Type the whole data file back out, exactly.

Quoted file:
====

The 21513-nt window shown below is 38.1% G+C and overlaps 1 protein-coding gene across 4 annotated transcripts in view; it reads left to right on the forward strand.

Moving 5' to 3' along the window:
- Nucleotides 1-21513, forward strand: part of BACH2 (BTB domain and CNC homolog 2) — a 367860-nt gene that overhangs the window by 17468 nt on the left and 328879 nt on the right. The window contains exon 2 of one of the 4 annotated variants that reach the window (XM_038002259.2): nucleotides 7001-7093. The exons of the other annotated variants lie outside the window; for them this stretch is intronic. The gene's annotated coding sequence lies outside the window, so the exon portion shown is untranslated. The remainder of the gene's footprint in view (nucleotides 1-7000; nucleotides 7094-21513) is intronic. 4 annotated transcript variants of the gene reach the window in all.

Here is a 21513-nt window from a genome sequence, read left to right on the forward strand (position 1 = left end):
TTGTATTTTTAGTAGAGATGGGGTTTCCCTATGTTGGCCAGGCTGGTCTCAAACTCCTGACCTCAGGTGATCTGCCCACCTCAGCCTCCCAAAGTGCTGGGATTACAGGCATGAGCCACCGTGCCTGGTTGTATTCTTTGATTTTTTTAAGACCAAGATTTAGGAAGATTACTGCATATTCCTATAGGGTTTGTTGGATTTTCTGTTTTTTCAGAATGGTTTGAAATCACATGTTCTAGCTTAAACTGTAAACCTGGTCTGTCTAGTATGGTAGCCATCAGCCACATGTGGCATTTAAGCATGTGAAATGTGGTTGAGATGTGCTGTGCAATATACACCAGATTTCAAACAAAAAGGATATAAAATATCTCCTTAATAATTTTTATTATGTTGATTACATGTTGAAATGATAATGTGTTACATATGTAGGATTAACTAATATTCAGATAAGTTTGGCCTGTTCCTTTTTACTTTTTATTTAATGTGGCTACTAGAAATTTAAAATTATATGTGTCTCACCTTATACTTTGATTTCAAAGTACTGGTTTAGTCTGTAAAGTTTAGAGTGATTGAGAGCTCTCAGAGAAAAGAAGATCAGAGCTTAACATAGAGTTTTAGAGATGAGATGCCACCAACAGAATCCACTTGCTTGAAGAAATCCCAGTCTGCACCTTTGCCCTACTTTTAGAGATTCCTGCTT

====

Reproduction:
The 21513-nt window shown below is 38.1% G+C and overlaps 1 protein-coding gene across 4 annotated transcripts in view; it reads left to right on the forward strand.

Moving 5' to 3' along the window:
- Nucleotides 1-21513, forward strand: part of BACH2 (BTB domain and CNC homolog 2) — a 367860-nt gene that overhangs the window by 17468 nt on the left and 328879 nt on the right. The window contains exon 2 of one of the 4 annotated variants that reach the window (XM_038002259.2): nucleotides 7001-7093. The exons of the other annotated variants lie outside the window; for them this stretch is intronic. The gene's annotated coding sequence lies outside the window, so the exon portion shown is untranslated. The remainder of the gene's footprint in view (nucleotides 1-7000; nucleotides 7094-21513) is intronic. 4 annotated transcript variants of the gene reach the window in all.

Here is a 21513-nt window from a genome sequence, read left to right on the forward strand (position 1 = left end):
TTGTATTTTTAGTAGAGATGGGGTTTCCCTATGTTGGCCAGGCTGGTCTCAAACTCCTGACCTCAGGTGATCTGCCCACCTCAGCCTCCCAAAGTGCTGGGATTACAGGCATGAGCCACCGTGCCTGGTTGTATTCTTTGATTTTTTTAAGACCAAGATTTAGGAAGATTACTGCATATTCCTATAGGGTTTGTTGGATTTTCTGTTTTTTCAGAATGGTTTGAAATCACATGTTCTAGCTTAAACTGTAAACCTGGTCTGTCTAGTATGGTAGCCATCAGCCACATGTGGCATTTAAGCATGTGAAATGTGGTTGAGATGTGCTGTGCAATATACACCAGATTTCAAACAAAAAGGATATAAAATATCTCCTTAATAATTTTTATTATGTTGATTACATGTTGAAATGATAATGTGTTACATATGTAGGATTAACTAATATTCAGATAAGTTTGGCCTGTTCCTTTTTACTTTTTATTTAATGTGGCTACTAGAAATTTAAAATTATATGTGTCTCACCTTATACTTTGATTTCAAAGTACTGGTTTAGTCTGTAAAGTTTAGAGTGATTGAGAGCTCTCAGAGAAAAGAAGATCAGAGCTTAACATAGAGTTTTAGAGATGAGATGCCACCAACAGAATCCACTTGCTTGAAGAAATCCCAGTCTGCACCTTTGCCCTACTTTTAGAGATTCCTGCTT